technique include all-optical switching, deterministic photonic
quantum logic and the generation of strongly correlated states of
light...
http://www.rle.mit.edu/eap/documents/Nature_attractive_photons.pdf

edit better link... a key.
« Last Edit: 07/15/2015 04:26 PM by SeeShells »

Offline DaCunha

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I have a question:

What is the most powerful microwave source that is available to private persons?
And what is the maximum intensity that, say, copper can withstand without melting, exploding or whatever?

Could we just buy a 1 MW+ microwave source build a frustrum resonator and see what happens?

After seeking cover of course.

Let us find a bored millionaire.

This can't be too expensive. We don't have to optimize the system, which would become expensive at long term of course.

Just apply the maximum power to a frustrum and check what will happen.
« Last Edit: 07/15/2015 05:38 PM by DaCunha »

Offline ElizabethGreene

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Inside a microwave waveguide Cullen has shown the bounce Force generated is reletative to the EM waves .....

May I have the title of this book or article?  Was it in Modern Radio Science 1988?  That's the only book I can find by him.

Thanks.

Offline TheTraveller

Inside a microwave waveguide Cullen has shown the bounce Force generated is reletative to the EM waves .....

May I have the title of this book or article?  Was it in Modern Radio Science 1988?  That's the only book I can find by him.

Thanks.

Cullen's equation 15 (2 different copies of his paper attached) is the basis for the microwave waveguide bounce Force calculation in both Shawyer's work and in Prof Yang's work. Please note the Force is related to the EM waves Lambda / Lambdag (Guide Wavelength), which is virtually the same thing as c / Group Velocity.
« Last Edit: 07/15/2015 05:50 PM by TheTraveller »
"As for me, I am tormented with an everlasting itch for things remote. I love to sail forbidden seas.”
Herman Melville, Moby Dick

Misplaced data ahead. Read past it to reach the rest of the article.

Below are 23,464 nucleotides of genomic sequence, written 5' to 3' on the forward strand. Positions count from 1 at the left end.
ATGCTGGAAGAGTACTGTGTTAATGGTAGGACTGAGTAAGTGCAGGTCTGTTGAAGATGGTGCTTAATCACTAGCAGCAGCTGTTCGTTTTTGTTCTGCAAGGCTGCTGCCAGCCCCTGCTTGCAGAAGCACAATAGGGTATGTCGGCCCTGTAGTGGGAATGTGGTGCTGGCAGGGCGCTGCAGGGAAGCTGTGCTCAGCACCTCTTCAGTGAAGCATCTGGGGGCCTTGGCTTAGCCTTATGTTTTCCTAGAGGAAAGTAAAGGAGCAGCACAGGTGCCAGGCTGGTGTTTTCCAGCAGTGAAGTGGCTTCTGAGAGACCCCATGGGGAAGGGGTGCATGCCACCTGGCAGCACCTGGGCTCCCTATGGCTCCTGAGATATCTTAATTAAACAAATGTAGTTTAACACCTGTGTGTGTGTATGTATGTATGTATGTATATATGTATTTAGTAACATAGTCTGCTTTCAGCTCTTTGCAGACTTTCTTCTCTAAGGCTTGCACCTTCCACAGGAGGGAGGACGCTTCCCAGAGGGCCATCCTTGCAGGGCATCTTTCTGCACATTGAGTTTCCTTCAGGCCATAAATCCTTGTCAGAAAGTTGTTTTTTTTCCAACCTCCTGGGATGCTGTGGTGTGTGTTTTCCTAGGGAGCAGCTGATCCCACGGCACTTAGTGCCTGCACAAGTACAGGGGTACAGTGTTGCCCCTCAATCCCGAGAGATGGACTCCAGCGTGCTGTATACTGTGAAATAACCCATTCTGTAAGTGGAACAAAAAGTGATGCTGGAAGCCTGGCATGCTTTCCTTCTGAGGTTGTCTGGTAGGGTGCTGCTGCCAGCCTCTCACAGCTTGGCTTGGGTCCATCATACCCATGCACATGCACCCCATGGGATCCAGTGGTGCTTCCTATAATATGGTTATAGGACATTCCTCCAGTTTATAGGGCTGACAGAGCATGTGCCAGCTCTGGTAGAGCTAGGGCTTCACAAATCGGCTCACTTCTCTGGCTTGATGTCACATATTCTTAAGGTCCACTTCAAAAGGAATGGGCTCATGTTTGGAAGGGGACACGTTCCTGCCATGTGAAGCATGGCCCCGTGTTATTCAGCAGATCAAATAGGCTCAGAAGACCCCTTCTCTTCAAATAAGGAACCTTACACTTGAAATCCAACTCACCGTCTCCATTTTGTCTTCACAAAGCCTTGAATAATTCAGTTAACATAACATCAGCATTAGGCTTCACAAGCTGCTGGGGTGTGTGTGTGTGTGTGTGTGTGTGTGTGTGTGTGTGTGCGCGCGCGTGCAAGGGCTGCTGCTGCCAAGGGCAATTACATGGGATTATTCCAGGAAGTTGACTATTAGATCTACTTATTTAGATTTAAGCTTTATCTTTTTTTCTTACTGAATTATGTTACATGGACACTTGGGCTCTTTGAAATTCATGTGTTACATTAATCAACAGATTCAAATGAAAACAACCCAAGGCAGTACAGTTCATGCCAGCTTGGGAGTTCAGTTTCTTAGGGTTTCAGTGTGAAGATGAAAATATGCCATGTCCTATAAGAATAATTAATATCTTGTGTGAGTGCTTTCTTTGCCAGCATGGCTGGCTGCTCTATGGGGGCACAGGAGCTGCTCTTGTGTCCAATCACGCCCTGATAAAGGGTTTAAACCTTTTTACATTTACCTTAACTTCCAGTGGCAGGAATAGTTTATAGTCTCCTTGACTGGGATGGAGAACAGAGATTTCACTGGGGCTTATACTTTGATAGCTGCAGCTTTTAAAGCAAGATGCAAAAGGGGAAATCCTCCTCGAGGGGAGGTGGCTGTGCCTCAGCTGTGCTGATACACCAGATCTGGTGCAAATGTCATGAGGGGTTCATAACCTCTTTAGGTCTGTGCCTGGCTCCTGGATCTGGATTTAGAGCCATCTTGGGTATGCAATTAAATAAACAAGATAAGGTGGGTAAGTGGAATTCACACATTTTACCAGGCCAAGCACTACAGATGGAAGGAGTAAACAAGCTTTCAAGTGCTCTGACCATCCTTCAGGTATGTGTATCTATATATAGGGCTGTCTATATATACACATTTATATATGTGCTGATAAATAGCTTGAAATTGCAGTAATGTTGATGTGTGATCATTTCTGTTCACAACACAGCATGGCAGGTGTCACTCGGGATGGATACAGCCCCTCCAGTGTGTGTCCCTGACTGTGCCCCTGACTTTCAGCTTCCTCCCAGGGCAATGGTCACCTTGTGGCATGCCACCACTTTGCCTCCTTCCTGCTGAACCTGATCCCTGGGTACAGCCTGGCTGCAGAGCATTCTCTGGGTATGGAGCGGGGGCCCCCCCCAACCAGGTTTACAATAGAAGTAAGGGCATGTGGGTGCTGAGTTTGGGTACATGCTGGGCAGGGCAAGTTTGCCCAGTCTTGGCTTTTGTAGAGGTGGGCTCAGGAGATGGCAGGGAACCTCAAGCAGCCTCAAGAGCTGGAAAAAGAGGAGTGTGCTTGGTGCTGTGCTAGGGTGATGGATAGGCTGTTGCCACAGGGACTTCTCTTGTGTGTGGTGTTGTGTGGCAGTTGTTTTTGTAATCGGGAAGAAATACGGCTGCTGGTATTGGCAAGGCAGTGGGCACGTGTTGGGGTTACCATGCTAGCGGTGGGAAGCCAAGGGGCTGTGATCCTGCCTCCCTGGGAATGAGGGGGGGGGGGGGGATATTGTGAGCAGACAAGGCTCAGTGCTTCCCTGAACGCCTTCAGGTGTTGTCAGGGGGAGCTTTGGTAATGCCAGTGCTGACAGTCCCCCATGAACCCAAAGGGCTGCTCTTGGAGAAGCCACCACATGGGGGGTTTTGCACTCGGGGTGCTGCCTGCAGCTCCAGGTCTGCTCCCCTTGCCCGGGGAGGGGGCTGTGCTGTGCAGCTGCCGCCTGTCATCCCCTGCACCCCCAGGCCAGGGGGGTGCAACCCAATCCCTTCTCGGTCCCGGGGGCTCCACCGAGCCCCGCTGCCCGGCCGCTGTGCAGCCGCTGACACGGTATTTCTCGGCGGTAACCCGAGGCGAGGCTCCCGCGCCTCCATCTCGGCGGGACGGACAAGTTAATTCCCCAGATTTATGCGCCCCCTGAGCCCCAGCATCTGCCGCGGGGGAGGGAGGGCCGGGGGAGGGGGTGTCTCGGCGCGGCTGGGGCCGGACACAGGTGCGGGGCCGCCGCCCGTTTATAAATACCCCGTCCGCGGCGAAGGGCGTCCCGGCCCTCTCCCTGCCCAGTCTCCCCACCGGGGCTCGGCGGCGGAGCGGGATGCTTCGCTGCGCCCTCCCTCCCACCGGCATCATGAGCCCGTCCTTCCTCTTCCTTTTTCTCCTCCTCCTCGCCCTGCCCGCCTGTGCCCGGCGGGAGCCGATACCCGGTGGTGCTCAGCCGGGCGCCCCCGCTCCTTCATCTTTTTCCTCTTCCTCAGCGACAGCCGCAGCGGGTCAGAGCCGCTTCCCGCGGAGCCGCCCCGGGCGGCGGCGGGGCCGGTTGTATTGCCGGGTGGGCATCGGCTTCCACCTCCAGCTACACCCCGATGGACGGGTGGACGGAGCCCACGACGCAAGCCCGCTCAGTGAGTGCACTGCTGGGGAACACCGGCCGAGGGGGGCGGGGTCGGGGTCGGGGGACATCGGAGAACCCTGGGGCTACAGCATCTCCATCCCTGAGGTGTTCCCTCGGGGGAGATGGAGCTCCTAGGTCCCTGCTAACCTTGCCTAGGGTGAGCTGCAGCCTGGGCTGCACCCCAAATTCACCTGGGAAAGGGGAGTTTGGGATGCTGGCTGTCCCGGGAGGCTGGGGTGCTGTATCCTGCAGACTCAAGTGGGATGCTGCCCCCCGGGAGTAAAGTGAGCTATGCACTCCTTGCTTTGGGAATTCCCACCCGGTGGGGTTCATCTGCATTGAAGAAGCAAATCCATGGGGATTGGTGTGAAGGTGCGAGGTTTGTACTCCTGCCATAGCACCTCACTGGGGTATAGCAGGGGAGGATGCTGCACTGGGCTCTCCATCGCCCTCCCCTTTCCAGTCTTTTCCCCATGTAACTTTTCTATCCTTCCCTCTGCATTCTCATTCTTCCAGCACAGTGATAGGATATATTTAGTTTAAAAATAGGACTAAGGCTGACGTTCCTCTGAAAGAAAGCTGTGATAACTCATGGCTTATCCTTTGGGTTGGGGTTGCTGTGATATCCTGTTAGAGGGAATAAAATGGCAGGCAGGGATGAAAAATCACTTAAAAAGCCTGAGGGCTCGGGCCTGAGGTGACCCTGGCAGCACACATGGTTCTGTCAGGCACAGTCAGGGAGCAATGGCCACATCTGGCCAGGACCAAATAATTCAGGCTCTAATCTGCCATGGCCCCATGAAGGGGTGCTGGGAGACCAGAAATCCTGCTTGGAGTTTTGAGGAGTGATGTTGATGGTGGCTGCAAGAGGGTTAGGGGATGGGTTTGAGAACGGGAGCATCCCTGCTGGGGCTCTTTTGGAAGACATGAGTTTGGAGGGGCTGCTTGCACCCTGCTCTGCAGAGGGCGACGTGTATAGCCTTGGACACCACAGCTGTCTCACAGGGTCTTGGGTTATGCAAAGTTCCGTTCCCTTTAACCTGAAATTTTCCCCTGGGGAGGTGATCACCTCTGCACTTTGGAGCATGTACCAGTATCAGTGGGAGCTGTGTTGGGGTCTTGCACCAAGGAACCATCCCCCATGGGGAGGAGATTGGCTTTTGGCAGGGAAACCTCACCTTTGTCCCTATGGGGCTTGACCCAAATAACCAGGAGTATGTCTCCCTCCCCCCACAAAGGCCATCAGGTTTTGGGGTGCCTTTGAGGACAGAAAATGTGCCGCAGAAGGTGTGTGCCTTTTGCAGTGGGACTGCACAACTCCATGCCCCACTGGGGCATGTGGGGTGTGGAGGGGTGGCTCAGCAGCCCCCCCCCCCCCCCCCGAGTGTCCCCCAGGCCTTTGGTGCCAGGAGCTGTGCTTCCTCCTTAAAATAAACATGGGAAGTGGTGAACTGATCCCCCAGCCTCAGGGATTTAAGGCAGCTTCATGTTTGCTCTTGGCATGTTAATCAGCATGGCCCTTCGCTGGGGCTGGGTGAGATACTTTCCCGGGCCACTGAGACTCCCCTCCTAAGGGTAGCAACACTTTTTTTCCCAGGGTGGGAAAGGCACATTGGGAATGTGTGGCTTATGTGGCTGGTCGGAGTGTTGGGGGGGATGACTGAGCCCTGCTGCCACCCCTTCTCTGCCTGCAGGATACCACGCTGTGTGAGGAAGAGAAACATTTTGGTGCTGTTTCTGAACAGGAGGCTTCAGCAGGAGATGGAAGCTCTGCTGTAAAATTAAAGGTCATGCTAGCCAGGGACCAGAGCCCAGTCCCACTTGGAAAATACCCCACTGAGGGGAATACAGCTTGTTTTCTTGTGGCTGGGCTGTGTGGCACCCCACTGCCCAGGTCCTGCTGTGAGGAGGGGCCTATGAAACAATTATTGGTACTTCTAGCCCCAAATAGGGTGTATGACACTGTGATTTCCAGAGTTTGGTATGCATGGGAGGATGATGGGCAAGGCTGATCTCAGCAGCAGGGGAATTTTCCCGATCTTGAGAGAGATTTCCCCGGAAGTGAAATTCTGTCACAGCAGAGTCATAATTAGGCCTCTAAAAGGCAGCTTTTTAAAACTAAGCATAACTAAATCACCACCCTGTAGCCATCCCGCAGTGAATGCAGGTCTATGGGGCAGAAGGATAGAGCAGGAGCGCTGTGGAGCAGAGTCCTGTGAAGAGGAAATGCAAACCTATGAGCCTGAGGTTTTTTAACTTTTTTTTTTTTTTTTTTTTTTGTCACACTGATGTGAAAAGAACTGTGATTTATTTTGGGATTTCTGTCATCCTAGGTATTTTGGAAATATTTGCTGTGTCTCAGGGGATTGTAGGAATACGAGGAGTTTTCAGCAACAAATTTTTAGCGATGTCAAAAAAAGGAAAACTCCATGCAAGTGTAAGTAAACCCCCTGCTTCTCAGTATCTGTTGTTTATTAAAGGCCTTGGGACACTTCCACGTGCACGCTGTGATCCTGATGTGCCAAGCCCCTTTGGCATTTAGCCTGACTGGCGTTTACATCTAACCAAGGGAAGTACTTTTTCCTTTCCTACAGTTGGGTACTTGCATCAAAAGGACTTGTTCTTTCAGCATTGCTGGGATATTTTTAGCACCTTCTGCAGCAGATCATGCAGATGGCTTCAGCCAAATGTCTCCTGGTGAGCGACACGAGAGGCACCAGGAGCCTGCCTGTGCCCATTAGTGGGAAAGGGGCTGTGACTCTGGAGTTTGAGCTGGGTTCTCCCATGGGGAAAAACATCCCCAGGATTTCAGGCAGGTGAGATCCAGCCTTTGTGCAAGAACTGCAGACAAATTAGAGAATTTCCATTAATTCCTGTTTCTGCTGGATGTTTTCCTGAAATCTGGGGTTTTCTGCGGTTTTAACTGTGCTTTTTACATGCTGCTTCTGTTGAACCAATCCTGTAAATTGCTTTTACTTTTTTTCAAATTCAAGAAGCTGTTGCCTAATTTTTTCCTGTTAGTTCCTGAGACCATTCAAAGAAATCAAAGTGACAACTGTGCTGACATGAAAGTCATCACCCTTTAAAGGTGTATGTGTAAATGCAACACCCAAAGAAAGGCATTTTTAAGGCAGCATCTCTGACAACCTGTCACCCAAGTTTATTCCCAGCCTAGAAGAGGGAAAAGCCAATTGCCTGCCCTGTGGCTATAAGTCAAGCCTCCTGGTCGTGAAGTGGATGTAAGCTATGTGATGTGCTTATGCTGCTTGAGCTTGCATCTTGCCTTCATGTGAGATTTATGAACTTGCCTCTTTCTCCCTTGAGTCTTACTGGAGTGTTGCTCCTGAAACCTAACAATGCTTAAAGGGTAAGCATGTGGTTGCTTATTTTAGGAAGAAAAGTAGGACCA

Offline SeeShells

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I have a question:

What is the most powerful microwave source that is available to private persons?
And what is the maximum intensity that, say, copper can withstand without melting, exploding or whatever?

Could we just buy a 1 MW+ microwave source build a frustrum resonator and see what happens?

After seeking cover of course.

Let us find a bored millionaire.

This can't be too expensive. We don't have to optimize the system, which would become expensive at long term of course.

Just apply the maximum power to a frustrum and check what will happen.

Ask the Myth Busters. They like blowing things up. :D

Offline WarpTech

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Todd

Todd,

Any EMDrive theory must show the direction of the dielectric generated Force (Small to Big) at 180 deg opposite the non dielectric case (Big to Small) and the dielectric Force to be much weaker than the non dielectric case.

Can your theory do that?

At present, I am not modeling anything with a dielectric insert. I am only "attempting" to model a tapered waveguide "correctly", per Zeng and Fan. What I'm missing is, how much "power" is required, in the frame of the EM Drive, to make it go. What I'm getting is, a rocket equation with an "extra" term, dependent on the gradient of the potential energy and a non-linear equation that implies power consumption is reduced. However, after yesterdays misunderstanding, revelation and embarrassment. I am still trying to put all the pieces back together in a comprehendible way.

The good news is, the discussion about the paradox cleared up a few things that will help me to finish the other paper correctly, but my question about F*vgroup for EM waves vs F*vphase for matter waves or propellant, still has me confused as to; Why are they different?
Todd

Offline ElizabethGreene

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I have a question:

What is the most powerful microwave source that is available to private persons?  And what is the maximum intensity that, say, copper can withstand without melting, exploding or whatever?

Your difficulty isn't that the copper melts, instead you have arcing inside the waveguide and resonator.  The gas (or lack thereof) inside the waveguide or cavity determines when this happens.  Arcing happens more readily in vacuum than in air than in https://en.wikipedia.org/wiki/Sulfur_hexafluoride.  The latter, Sulfur Hexafluoride, is used in large Van de Graaf generators to prevent arcing.  The gas inside the resonator is a type of dielectric, so you'll have a change in the group velocity and other math to consider.